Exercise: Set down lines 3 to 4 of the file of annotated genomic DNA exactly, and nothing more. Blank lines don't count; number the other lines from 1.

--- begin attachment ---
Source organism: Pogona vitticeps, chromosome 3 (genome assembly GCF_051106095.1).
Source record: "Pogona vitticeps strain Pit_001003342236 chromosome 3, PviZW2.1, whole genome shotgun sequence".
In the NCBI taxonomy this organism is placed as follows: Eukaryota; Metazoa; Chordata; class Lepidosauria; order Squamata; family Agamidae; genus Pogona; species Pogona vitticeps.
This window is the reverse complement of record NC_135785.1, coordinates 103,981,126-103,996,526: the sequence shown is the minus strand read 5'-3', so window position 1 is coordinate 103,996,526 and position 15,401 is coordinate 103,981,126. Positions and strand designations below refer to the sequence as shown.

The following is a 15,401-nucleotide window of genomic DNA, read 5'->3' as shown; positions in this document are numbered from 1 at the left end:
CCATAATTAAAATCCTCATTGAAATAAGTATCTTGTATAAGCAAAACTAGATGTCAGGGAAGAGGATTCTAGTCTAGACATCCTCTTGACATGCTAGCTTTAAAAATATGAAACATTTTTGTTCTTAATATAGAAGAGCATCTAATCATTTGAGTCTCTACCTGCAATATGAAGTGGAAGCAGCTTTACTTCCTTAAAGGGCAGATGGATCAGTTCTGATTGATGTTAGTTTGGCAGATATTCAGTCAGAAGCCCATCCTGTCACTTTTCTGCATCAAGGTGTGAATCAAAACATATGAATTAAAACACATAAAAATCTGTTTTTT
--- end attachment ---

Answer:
In the NCBI taxonomy this organism is placed as follows: Eukaryota; Metazoa; Chordata; class Lepidosauria; order Squamata; family Agamidae; genus Pogona; species Pogona vitticeps.
This window is the reverse complement of record NC_135785.1, coordinates 103,981,126-103,996,526: the sequence shown is the minus strand read 5'-3', so window position 1 is coordinate 103,996,526 and position 15,401 is coordinate 103,981,126. Positions and strand designations below refer to the sequence as shown.